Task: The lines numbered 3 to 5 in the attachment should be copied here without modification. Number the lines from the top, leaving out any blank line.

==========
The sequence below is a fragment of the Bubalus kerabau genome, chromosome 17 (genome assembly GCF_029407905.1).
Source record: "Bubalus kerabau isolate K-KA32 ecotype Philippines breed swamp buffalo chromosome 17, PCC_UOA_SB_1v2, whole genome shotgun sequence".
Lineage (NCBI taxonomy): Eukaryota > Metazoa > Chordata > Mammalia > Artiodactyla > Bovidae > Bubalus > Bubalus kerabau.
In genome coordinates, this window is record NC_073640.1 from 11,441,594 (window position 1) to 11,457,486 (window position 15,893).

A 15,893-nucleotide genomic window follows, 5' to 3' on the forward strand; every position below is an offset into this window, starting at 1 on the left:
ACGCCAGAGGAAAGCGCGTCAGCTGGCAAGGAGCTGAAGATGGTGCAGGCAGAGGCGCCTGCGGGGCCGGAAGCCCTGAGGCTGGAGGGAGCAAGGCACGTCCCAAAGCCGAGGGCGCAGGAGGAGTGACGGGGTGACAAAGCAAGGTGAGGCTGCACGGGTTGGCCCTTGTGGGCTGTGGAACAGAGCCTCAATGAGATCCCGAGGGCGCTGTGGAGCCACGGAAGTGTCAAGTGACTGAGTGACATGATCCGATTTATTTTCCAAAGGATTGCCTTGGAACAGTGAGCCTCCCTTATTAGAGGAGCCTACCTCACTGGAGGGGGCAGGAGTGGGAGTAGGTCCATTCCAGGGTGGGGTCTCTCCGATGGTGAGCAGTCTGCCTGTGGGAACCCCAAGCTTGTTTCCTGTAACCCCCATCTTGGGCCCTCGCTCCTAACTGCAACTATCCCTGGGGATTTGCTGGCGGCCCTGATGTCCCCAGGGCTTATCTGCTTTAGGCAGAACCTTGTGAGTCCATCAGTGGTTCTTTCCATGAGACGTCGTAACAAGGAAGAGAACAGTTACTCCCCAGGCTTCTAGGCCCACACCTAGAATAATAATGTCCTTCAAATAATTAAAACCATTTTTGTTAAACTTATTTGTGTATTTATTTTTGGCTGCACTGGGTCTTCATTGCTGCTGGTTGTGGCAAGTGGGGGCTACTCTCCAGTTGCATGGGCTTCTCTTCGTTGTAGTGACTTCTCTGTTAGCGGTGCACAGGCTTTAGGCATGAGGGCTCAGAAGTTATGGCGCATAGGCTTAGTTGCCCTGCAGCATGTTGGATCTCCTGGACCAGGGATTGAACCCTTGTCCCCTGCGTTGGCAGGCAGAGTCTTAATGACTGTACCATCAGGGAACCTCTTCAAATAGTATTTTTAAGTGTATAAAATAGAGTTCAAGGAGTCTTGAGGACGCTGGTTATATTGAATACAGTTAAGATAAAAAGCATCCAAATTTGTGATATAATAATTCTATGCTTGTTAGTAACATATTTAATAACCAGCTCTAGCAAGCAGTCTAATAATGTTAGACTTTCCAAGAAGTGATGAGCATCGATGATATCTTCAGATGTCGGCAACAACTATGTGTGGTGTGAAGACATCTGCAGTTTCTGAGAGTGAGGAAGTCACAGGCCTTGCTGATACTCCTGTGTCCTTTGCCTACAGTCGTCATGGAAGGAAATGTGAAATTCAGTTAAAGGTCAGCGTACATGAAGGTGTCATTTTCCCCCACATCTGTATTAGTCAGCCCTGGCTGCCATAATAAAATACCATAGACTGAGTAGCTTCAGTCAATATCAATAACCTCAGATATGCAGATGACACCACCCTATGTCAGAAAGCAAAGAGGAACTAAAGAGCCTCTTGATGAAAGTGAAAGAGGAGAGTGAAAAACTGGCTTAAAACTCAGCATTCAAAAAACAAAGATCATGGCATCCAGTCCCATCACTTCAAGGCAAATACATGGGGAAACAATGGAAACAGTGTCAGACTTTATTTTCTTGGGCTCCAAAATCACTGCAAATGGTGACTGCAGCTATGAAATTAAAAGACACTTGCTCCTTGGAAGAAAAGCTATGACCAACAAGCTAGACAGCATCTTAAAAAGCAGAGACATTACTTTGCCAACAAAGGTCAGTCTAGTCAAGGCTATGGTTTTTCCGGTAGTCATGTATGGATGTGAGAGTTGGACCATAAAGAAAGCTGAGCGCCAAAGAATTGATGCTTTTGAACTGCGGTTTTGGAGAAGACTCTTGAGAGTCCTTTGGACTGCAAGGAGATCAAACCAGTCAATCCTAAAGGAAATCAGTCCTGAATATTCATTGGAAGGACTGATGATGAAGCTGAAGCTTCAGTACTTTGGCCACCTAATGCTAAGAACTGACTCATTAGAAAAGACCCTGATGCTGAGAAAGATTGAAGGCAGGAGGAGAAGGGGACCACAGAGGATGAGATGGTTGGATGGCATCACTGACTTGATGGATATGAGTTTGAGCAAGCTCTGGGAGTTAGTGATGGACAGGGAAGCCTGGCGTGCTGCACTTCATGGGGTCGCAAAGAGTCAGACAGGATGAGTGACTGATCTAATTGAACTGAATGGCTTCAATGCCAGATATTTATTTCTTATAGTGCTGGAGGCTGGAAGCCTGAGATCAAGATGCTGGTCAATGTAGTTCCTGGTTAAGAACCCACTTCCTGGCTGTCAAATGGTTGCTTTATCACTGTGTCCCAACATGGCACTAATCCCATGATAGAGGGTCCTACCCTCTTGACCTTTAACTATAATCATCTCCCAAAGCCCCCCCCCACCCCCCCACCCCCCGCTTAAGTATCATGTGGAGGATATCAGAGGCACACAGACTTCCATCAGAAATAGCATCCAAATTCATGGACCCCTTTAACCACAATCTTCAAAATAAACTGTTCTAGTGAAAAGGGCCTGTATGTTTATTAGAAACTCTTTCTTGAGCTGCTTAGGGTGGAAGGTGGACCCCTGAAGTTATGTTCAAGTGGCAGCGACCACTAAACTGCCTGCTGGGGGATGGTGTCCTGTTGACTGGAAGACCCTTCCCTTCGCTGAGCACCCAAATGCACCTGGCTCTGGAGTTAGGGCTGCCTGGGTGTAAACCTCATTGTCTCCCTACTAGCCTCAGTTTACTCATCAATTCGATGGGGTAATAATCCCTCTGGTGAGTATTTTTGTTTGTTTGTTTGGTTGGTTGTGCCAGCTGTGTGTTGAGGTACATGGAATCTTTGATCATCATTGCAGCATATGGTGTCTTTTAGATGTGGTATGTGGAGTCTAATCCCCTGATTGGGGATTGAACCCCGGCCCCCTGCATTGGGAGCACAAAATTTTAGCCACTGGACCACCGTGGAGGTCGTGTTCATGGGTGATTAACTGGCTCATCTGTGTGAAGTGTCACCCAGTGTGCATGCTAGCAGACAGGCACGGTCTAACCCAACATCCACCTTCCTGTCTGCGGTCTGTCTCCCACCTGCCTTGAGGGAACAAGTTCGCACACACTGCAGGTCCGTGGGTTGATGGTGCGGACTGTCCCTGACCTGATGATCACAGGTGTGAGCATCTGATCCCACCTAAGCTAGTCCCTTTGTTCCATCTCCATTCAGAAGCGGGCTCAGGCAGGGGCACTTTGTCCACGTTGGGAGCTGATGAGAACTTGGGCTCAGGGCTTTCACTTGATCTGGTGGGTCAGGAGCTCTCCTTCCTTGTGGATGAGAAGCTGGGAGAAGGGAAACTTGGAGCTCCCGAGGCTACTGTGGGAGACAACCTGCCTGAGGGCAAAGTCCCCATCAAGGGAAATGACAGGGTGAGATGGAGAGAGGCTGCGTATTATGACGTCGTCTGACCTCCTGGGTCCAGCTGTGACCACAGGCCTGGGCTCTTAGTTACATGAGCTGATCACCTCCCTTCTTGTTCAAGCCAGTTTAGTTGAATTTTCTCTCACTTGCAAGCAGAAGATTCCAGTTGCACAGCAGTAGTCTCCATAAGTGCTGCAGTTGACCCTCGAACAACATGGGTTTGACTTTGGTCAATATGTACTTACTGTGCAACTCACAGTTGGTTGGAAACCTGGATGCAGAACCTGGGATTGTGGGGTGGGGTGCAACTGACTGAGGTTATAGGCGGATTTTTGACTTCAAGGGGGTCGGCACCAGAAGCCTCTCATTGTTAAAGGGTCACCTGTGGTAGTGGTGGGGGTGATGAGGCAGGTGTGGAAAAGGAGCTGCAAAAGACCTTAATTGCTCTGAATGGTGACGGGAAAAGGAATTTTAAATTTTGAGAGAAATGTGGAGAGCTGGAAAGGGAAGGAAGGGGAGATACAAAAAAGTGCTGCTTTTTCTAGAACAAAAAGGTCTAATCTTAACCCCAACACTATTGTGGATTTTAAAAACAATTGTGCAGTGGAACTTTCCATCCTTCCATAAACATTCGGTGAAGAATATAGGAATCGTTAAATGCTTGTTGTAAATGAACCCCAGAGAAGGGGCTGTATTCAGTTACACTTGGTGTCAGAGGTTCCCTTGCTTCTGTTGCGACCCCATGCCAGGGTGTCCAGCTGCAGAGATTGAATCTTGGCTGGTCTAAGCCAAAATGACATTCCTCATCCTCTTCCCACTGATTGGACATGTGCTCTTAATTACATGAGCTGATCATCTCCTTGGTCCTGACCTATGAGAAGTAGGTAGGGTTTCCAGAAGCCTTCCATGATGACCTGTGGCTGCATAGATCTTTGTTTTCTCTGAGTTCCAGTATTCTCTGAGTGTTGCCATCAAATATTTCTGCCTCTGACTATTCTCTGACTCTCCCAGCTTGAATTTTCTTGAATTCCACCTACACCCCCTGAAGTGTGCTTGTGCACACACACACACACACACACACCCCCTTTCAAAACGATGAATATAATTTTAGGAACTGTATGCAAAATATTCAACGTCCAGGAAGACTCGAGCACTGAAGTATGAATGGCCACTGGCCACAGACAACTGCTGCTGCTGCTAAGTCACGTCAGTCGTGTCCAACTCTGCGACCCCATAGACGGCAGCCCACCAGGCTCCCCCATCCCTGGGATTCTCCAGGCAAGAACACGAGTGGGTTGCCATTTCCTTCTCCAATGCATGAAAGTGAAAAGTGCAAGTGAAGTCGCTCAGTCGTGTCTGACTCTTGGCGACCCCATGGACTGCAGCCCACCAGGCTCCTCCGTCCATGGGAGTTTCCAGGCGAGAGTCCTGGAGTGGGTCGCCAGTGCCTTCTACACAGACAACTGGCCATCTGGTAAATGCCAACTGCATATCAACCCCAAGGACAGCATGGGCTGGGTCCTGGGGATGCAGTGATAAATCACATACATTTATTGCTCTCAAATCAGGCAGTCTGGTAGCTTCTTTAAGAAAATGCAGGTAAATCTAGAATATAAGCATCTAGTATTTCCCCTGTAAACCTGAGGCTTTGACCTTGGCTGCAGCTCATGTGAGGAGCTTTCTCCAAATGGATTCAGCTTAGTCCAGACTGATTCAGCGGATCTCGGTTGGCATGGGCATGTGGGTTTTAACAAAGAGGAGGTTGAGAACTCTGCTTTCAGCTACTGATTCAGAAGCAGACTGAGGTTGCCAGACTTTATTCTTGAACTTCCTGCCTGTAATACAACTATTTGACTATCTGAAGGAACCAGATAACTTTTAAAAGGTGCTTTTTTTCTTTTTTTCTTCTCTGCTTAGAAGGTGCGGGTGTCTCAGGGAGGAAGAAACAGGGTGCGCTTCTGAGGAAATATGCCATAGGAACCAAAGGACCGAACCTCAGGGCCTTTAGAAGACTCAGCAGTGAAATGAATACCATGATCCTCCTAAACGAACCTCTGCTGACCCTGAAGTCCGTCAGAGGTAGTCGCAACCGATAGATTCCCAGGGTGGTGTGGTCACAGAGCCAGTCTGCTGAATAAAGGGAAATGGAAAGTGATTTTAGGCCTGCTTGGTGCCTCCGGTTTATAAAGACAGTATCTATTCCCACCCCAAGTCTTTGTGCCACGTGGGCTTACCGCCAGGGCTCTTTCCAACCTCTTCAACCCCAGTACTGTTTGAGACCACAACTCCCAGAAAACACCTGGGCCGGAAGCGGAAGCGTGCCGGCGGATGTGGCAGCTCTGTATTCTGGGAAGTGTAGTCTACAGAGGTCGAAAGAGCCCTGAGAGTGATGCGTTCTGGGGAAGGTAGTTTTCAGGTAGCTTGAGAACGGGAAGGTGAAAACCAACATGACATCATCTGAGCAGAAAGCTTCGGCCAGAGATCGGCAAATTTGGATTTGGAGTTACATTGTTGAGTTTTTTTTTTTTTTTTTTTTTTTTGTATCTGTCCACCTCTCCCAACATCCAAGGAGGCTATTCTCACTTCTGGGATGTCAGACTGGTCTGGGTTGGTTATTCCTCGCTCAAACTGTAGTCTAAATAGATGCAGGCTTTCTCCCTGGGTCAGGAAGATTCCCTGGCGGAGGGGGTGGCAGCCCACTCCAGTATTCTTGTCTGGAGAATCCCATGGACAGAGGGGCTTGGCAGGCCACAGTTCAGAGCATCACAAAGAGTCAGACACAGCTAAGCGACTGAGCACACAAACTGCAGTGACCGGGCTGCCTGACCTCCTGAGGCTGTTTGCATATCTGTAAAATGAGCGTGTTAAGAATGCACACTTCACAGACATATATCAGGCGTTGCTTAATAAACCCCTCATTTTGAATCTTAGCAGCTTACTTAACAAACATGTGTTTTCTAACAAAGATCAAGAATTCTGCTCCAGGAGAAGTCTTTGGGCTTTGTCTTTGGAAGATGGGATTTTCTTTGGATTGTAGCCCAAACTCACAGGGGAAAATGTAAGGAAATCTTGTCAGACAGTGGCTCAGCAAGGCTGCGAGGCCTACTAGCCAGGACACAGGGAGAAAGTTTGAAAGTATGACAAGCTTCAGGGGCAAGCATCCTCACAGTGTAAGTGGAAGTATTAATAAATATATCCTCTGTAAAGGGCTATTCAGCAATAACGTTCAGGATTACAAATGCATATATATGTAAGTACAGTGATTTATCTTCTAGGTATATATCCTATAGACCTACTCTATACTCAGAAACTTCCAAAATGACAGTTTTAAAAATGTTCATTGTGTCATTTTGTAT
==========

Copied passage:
Lineage (NCBI taxonomy): Eukaryota > Metazoa > Chordata > Mammalia > Artiodactyla > Bovidae > Bubalus > Bubalus kerabau.
In genome coordinates, this window is record NC_073640.1 from 11,441,594 (window position 1) to 11,457,486 (window position 15,893).

A 15,893-nucleotide genomic window follows, 5' to 3' on the forward strand; every position below is an offset into this window, starting at 1 on the left: